The Impressive Benefits of Lemon Water
As runners, we already know how important it is to drink enough water. Not only do we need drink water to be sufficiently hydrated — just like the rest of the (non-running) population — when it comes to running, our performance can seriously suffer if we become dehydrated or worse yet, begin a workout in an already dehydrated state.
That said, the simple fact of the matter is that drinking water all day, every day, can get pretty boring. Certainly, we can consume water through other means — such as eating water-rich foods, like certain fruits and smoothies — but most of us would probably prefer to “save the calories” from our beverages and keep them confined to the food we eat.
The pee color test — simply checking out the color of your urine to determine your level of hydration, with dark yellow indicating dehydration and clear indicating over-hydration — will provide feedback as to where you stand at any given point during the day. For the most part, runners should aim for “light lemonade-colored” urine, though some medicines and foods may affect the urine’s shade.
Lemon water – good for taste variety and so easy that kids can do it
Many runners find that mixing-up their water intake can be the difference between not drinking enough and drinking as much as they should. In particular, a lot of runners often enjoy mixing citrus fruit into their water, such as lemons, to get a little flavor variety without a huge caloric cost.
One nice thing about lemon water is that it’s super easy to do — all it takes is cutting up a lemon and throwing the pieces into your water — that even children can do it (with supervision). Parents may find that if children get to “dress up” their water, they, too, may be more inclined to reach for a glass of water than they are to reach for something less nutritious, such as soda or sugary juice boxes.
Lemon water’s benefits, beyond taste and ease: vitamin C and potassium
In addition, lemon water is purported to carry with it several other benefits. As a fruit, lemons carry with them a pretty impressive nutritional profile, serving as an excellent source of vitamin C and potassium, among others.
It has been noted that lemon juice can be deleterious to teeth enamel, so it’s always a good idea to dilute the juice with water when drinking it. (Plus, it’s super sour! Ask a child to taste a lemon for the first time, and prepare to die of laughter). If you choose to drink lemon water — whether it’s hot or cold — consider drinking it through a straw to obviate its enamel-destroying capabilities.
We all think of vitamin C when it comes to our immune system and preventing us from getting sick. Lemons are an excellent avenue through which you can consume vitamin C.
In addition, potassium plays an important role in our heart health and digestive health, and lemons have an impressive amount of potassium in them, second only to vitamin C.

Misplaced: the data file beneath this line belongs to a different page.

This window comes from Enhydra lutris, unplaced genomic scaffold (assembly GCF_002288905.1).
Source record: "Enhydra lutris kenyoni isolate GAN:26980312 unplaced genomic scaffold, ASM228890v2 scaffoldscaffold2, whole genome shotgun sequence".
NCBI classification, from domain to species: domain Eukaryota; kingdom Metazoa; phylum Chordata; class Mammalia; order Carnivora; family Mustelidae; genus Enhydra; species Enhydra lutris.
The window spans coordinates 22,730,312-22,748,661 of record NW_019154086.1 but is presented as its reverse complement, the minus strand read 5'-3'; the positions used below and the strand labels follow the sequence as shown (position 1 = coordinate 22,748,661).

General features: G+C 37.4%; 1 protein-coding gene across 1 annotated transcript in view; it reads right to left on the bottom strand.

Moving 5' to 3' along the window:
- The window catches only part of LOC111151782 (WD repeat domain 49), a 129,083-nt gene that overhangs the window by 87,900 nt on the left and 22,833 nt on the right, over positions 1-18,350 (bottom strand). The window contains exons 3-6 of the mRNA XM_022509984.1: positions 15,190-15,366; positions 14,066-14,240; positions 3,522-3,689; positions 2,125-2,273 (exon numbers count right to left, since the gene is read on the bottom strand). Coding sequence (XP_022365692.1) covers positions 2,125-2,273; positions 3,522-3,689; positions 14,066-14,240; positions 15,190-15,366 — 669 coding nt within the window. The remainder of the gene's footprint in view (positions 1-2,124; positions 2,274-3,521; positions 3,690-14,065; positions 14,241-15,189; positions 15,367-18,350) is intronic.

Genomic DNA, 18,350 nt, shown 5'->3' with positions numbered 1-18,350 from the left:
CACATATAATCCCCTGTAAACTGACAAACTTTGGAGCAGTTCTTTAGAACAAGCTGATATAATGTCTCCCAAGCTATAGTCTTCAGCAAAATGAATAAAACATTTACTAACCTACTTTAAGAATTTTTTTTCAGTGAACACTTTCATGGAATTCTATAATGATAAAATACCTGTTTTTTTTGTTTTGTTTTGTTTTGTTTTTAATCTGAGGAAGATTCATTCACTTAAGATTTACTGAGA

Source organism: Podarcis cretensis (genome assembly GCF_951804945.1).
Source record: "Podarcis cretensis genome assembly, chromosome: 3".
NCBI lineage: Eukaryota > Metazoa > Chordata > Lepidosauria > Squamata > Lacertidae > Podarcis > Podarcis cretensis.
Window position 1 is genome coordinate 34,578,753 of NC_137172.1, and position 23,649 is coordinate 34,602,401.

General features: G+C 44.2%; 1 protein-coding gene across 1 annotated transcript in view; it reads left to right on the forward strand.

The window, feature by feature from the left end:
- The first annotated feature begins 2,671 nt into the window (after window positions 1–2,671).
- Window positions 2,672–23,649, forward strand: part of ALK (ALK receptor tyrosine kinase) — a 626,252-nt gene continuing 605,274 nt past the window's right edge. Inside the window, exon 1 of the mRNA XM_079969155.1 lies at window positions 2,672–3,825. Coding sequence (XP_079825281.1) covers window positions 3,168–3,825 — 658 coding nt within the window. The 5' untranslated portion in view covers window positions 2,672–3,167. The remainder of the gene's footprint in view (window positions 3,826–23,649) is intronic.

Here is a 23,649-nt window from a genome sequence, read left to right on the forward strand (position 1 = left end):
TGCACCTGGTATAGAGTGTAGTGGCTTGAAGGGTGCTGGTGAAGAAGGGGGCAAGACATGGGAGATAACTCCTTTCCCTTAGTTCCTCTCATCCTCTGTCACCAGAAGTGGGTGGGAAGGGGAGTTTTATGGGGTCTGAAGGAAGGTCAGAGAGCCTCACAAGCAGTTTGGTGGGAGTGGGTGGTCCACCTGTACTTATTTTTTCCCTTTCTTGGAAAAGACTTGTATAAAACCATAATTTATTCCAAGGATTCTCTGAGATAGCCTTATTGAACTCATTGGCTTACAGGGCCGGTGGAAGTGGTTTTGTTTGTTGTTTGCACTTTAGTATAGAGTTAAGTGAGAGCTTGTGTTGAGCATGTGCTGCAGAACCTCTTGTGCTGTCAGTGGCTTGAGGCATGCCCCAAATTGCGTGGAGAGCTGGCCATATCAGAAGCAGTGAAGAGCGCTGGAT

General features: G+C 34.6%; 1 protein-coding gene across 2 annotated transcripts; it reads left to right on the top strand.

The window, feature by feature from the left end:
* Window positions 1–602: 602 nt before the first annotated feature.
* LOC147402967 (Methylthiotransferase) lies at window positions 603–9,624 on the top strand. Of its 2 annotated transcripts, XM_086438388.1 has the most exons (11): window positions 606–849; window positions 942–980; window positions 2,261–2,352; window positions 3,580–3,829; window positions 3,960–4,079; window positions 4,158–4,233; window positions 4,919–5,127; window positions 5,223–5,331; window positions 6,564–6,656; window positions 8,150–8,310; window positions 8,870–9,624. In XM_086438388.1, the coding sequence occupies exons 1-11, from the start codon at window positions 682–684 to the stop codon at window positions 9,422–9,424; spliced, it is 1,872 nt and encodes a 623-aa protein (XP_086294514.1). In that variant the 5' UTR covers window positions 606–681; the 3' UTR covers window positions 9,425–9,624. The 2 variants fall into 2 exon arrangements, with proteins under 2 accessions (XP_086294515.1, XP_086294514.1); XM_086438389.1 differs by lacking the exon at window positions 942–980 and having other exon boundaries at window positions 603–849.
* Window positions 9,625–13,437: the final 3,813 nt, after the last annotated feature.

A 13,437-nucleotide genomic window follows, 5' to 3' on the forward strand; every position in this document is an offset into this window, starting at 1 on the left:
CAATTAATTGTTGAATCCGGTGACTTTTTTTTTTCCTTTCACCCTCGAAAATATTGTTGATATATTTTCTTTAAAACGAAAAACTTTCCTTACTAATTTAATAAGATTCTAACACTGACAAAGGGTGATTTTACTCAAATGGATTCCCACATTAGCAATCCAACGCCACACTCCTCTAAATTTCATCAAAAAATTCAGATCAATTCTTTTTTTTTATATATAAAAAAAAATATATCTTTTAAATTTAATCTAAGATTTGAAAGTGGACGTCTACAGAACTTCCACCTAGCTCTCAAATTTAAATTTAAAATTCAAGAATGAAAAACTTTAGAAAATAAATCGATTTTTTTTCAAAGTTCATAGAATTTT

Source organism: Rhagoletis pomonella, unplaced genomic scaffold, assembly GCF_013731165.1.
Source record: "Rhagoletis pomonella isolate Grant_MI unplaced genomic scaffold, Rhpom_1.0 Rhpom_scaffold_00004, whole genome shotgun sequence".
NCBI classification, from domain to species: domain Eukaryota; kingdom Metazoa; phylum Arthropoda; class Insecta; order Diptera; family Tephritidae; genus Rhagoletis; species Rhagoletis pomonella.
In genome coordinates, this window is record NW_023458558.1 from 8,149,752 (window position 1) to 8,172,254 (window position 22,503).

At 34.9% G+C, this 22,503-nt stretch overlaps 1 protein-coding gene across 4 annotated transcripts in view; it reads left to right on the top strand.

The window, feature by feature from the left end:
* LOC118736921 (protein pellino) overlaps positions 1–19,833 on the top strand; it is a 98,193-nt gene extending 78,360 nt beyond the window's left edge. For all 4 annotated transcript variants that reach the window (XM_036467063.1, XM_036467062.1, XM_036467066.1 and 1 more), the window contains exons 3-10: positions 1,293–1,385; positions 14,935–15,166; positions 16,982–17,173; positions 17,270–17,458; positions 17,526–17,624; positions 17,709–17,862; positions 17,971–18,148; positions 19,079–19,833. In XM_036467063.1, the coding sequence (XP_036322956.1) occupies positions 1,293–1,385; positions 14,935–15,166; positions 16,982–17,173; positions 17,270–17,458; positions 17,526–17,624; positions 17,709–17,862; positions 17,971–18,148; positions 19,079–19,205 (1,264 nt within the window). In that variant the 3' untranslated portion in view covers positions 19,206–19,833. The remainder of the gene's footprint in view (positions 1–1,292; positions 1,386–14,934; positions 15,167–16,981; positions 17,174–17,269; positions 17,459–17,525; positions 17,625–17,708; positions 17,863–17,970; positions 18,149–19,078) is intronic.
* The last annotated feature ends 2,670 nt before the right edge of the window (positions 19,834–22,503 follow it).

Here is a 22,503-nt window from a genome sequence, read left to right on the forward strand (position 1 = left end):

The biggest lemon water benefit: it can help you drink water!
Perhaps the greatest claim to fame about lemon water is simply that it can help people drink more water than they otherwise would. That, in and of itself, is really, really important.
While this statement isn’t a headline-grabbing, clickbait type of claim that asserts that LEMON WATER WILL CURE CANCER or that LEMON WATER WILL HELP YOU DROP 10 POUNDS BY TUESDAY, the fact of the matter is that water is really good for us. Period. We need to consume enough water each day so our bodies can function productively and well.
When people drink more water than they have before, they may very well find that they no longer suffer from issues like constipation and gas, facial acne, or fatigue. Basically, when people begin drinking water more regularly than they have before, they often report feeling better.
Drinking a sufficient amount of water — based on the aforedescribed urine color test — has been linked to all those findings, ranging from better bowel regularity, clearer skin, and more energy, among others. If throwing a few lemons in your water will be the difference between you drinking water in the first place, and not drinking it at all, then, by all means, throw some lemons in your water.
Is lemon water for me?
By now, it’s (hopefully) clear that lemon water isn’t inherently impressive or life-altering in and of itself. The lemons aren’t magical “superfoods” by themselves; however, if they help get you to drink more water than you have before, then that, itself, is notable.
A cursory Google search about the impressive benefits of lemon water will result in all types of wild claims, with promises that range from curing cancer, detoxifying your body, and more. Do a little deeper searching — and verify your sources — and you’ll find that most registered dietitians refute a lot, if not all, of the claims about lemon water’s magic. What most magical, the RDs explain, is that lemon water can be what helps people drink more water than they were before. Drinking more water is what’s “magical,” not the actual lemons, themselves.
Anytime we read about celebrities or “nutritional gurus” espousing that one food or drink is the latest and greatest, and that promise to solve all our nutritional and bodily maladies, it’s important to view the claims critically and thoughtfully. Eating tons of lemons probably won’t do much damage to your health, although your teeth enamel may certainly suffer. You can always consume vitamin C and potassium from other fruit and vegetable sources, too; lemons, by themselves, aren’t a panacea for every health ailment out there.
So: is lemon water for me? Sure. Do you want a little more variety in your daily beverage choice? If so, then by all means, buy some lemons (fortunately, they’re typically inexpensive), and throw some in your next hot or cold drink. Appreciate the taste variety, but don’t expect it to solve your health problems.